The Plus Side of Bisphosphonates
The pros and cons of bisphosphonate medications for osteoporosis have been in the news a lot lately. A new study adds a point to the "pro" column.
In a study published in the Journal of Clinical Endocrinology & Metabolism, people who took a specific type of osteoporosis medication known as bisphosphonates lived an average of five years longer than those who didn't take them. Scientists are surprised at these findings, but further investigation has been unable to disprove the results. They couldn't find any reason other than this specific type of osteoporosis treatment for why their study participants lived longer.
The study was conducted at the Garvan Institute of Medical Research in Sydney, Australia where researchers analyzed results from 2,000 people in an ongoing osteoporosis study. Of this larger group, they found 121 women and men who had been taking bisphosphonates like alendronate (Fosamax) and risedronate (Actone) for an average of three years. Upon further analysis, they discovered that the death rate among women who were older than 75 when they took bisphosphonates was 69 percent lower than expected. There were fewer men in this group so researchers can't be certain, but results were similar.
Why is this surprising? Initially, researchers wondered if the reason why these participants lived longer was because they were healthier overall than other participants and were receiving health care. It turned out, however, that people in this group were actually sicker than other participants. They were more fragile, had lower bone density, more fractures, and weighed less, which are all factors that are associated with increased mortality.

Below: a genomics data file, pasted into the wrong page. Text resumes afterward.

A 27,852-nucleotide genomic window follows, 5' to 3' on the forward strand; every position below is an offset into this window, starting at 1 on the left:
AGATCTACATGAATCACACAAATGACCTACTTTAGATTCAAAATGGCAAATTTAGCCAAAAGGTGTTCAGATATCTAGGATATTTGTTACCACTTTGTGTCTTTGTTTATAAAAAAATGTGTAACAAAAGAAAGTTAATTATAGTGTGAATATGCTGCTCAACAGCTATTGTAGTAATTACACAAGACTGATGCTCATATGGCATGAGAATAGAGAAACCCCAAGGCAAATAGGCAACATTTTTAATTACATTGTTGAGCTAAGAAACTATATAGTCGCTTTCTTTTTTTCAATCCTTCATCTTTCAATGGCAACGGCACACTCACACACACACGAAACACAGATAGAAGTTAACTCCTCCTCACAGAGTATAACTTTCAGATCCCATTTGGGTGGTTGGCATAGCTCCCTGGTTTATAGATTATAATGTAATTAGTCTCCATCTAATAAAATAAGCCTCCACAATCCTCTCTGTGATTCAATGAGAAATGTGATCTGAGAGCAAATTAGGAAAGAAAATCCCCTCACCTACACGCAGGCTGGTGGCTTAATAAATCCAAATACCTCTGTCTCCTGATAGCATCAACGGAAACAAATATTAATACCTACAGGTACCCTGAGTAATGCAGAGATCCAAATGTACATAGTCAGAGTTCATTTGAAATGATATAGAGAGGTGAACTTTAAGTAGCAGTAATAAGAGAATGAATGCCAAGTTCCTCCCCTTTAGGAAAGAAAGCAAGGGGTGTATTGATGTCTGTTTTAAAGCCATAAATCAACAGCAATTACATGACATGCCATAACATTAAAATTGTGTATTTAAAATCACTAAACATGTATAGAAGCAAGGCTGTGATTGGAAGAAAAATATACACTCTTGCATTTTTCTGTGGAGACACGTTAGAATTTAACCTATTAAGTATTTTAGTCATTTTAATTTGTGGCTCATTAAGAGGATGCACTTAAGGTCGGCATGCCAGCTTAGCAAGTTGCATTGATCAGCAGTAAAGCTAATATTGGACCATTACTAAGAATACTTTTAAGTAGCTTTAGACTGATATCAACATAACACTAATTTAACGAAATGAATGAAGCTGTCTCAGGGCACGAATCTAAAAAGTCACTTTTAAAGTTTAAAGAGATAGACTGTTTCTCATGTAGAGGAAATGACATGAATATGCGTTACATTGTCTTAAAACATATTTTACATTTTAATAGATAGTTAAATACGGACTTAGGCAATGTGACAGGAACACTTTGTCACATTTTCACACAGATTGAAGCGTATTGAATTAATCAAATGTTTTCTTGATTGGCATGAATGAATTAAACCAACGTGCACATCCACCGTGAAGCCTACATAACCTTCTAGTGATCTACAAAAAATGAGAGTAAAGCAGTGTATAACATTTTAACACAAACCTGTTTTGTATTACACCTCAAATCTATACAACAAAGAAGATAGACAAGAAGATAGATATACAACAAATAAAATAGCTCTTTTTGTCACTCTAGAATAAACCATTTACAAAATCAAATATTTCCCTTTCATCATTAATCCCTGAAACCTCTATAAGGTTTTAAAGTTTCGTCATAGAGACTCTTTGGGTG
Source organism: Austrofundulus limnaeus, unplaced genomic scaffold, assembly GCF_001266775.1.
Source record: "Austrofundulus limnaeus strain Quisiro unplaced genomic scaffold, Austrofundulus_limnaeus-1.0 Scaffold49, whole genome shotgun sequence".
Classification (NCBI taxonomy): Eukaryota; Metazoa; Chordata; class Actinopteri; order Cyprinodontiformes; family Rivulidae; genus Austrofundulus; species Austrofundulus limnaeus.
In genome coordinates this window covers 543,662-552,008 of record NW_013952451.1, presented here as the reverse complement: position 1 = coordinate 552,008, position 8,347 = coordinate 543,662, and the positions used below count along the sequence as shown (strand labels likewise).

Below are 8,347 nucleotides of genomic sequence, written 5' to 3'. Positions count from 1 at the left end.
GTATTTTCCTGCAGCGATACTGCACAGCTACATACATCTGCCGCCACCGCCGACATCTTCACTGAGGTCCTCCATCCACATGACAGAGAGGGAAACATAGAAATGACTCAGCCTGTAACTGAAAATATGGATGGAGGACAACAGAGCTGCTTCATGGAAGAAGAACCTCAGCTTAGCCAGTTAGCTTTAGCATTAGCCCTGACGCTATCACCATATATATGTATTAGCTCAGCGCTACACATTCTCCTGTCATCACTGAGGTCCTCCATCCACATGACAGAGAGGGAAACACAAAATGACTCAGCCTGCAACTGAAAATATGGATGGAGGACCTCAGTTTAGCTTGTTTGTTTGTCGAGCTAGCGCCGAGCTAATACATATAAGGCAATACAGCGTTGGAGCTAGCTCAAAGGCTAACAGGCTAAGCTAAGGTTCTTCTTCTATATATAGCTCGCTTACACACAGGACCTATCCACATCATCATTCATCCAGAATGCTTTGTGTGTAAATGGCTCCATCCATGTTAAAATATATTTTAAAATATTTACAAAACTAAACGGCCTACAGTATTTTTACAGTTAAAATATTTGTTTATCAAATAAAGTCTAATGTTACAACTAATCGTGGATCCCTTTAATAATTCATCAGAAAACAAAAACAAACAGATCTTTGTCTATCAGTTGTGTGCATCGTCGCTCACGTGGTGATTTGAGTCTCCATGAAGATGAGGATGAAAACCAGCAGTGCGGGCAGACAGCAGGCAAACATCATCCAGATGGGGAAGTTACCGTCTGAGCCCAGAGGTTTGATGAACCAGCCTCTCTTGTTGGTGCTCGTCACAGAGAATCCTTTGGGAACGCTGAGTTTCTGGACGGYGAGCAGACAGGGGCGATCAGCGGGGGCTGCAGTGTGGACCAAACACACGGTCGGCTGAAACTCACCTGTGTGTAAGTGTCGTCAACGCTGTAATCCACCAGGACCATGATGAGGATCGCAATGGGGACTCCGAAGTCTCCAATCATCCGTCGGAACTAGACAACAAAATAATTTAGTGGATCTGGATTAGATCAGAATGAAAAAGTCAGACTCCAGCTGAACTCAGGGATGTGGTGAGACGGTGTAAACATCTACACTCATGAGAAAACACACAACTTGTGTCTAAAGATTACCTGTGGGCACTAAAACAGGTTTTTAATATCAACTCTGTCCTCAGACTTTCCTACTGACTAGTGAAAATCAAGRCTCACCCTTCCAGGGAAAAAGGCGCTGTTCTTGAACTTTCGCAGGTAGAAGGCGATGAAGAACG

Did they live longer because they had fewer fractures? Researchers don't think that's the answer because there weren't enough fractures expected, and therefore prevented in the study group to validate that theory.
So what is it about bisphosphonates that add years to one's life? It may be that by preventing bone loss, bisphosphonates also stop bones from releasing toxins from bones. The skeleton acts as the body's storage locker for many substances we absorb throughout life including heavy metals and toxic materials. As we grow older and bones become porous (osteoporosis), they release these substances into the bloodstream and may potentially cause disease. Bisphosphonates may prevent that from happening.
What's on the "con" list for bisphosphonates? Some patients who received these medications developed a serious disorder called Bisphosphonate-related osteonecrosis of the jaw. There have also been findings of unusual and severe bone fractures (usually the tibia) in some patients taking bisphosphonates for a long period of time.
To find out with if bisphosphonates are right for you, make an appointment to talk with your doctor.
National Library of Medicine of the National Institutes of Health
Atypical insufficiency fracture of the tibia associated with long-term bisphosphonate therapy.
Breglia MD, Carter JD.
A Bonus for Bisphosphonates
Journal of Clinical Endocrinology and Metabolism
Osteoporosis Medication and Reduced Mortality Risk in Elderly Women and Men
Jacqueline R. Center, Dana Bliuc, Nguyen D. Nguyen, Tuan V. Nguyen and John A. Eisman
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